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Computers in the 2000s: The Decade of Mobile Innovation

Welcome friends, take a seat and get ready for a nostalgic journey back to the 2000s, an amazing decade that transformed technology and changed the world. In the span of just 10 years, computers went from bulky beige boxes tethered to our desks to sleek, portable devices in our pockets. It was a time of radical innovation – a pivot point that gave rise to the mobile age. Let‘s dive in and relive it, shall we?

Laptops Unleashed: Computing Goes Mobile

In the early 2000s, a major shift was underway in the computer world. After decades of desktop dominance, laptops finally outsold desktop PCs for the first time in 2003 (33 million laptops shipped worldwide versus 31 million desktops according to Gartner). This marked a key milestone – computing was going mobile.

What changed to make laptops so popular in the 2000s? Faster processors and beefier specs definitely helped, but key innovations in portability and usability were also game changers:

  • Wi-Fi – By the early 2000s, Wi-Fi wireless networking started spreading. No longer chained to a desk by ethernet cables, we could use our laptops from anywhere.
  • Faster Cellular Data – 1G and 2G cellular networks set the stage, then 3G arrived in 2001. This expanded the internet beyond Wi-Fi zones and fueled mobility.
  • Longer Battery Life – Early laptops eked out 1-2 hours of use, but batteries improved dramatically by the mid 2000s. The MacBook Pro could last 5 hours on a charge.
  • Better Screens – Bulky CRT displays transitioned to sleek LCDs and crisp active matrix technology. Easy viewing while traveling became possible.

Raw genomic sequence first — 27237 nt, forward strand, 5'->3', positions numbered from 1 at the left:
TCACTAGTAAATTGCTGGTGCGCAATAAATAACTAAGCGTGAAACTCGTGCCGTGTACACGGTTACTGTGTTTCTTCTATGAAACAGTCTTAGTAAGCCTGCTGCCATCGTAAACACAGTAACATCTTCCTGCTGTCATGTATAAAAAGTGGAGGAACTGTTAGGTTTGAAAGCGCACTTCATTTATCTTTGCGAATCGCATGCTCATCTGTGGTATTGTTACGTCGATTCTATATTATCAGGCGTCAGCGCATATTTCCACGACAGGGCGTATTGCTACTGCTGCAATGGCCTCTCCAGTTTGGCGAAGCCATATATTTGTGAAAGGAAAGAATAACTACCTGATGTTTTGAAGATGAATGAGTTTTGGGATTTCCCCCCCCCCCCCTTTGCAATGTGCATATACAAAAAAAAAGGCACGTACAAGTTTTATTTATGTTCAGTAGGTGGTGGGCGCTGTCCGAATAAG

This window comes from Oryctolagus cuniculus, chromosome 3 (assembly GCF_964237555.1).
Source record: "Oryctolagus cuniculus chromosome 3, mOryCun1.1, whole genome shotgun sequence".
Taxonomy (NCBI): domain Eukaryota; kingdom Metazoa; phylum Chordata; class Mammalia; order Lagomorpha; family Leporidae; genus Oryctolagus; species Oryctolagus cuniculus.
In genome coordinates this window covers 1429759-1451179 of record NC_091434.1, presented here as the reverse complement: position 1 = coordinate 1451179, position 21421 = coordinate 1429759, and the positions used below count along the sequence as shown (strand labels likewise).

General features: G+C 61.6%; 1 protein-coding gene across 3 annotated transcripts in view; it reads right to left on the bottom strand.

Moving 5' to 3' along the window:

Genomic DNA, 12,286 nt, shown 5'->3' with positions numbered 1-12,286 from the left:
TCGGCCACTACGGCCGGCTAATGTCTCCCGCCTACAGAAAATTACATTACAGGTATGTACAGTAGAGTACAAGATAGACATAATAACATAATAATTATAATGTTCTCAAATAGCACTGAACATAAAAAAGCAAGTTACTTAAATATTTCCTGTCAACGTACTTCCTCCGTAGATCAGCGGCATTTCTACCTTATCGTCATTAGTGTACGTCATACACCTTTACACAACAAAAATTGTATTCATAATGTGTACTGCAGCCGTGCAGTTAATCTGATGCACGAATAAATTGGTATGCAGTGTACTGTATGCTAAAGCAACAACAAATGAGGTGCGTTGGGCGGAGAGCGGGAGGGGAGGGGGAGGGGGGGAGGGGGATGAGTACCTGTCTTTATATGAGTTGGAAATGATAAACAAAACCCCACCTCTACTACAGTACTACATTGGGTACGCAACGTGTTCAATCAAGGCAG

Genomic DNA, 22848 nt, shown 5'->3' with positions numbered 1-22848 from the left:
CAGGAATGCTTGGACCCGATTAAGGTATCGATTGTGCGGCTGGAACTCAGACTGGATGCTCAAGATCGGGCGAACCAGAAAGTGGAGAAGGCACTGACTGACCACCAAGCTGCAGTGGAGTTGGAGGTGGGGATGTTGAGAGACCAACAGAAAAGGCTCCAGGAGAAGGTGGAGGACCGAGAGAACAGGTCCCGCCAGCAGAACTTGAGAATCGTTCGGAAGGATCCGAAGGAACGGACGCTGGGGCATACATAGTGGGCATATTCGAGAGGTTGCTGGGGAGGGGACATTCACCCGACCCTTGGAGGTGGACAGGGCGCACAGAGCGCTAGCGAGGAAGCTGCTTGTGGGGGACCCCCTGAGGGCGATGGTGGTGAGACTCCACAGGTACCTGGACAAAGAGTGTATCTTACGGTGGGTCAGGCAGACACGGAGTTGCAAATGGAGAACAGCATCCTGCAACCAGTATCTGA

With these advances, the laptop experience improved tremendously. Notebooks became true productivity tools you could take anywhere while still doing "real work." As technologist Kevin Werbach noted in 2001, "the laptop is no longer about where you are. It‘s about who you are."

And who were we? A mobile society that liked computing on the go. By 2010, a staggering 30% of U.S. adults owned a laptop while netbook ownership also surged according to Pew Research Center data. The mobile computing revolution had arrived.

Rise of the Smartphone Supercomputer

Laptops weren‘t the only mobile devices transforming technology. An equally profound shift involved smartphones extending the power of computing to our pockets.

We tend to think of smartphones as ubiquitous, but in 2000 they barely existed. That changed fast. By the late 2000s:

  • 172 million smartphones shipped annually worldwide according to IDC data, overtaking regular cell phone shipments.
  • Over 65% of Americans owned smartphones according to Nielsen surveys, up from almost 0% just a few years earlier.

So what happened? Well first, a visionary company named Apple released a device called the iPhone in 2007. Featuring a slick touchscreen interface with advanced mobile browsing and apps, it redefined what a smartphone could be.

Of course Apple didn‘t act alone. Google pivoted to launch Android in 2008 – a competitive open source mobile operating system. Combined with iOS, Android and Apple catalyzed an explosion in mobile computing.

Make no mistake, these devices were computers. The iPhone 3G boasted ~600MHz CPU and 128MB RAM – easily outperforming desktop PCs from just a decade prior. Suddenly mainframe power fit in our pockets.

The societal effects of this mobile revolution cannot be understated. Like laptops, smartphones untethered computing from the desktop. But they took it a step further, infusing computing into nearly every moment of our lives. As Apple CEO Steve Jobs remarked in 2007:

"Every once in a while, a revolutionary product comes along that changes everything".

That product was the iPhone, and it certainly changed everything about technology and society in the mobile 2000s.

Faster Chips Fuel the Future

Of course, cramming desktop power into mobile devices wouldn‘t be possible without new processor innovations. The 2000s saw new chips that delivered exponentially greater speeds.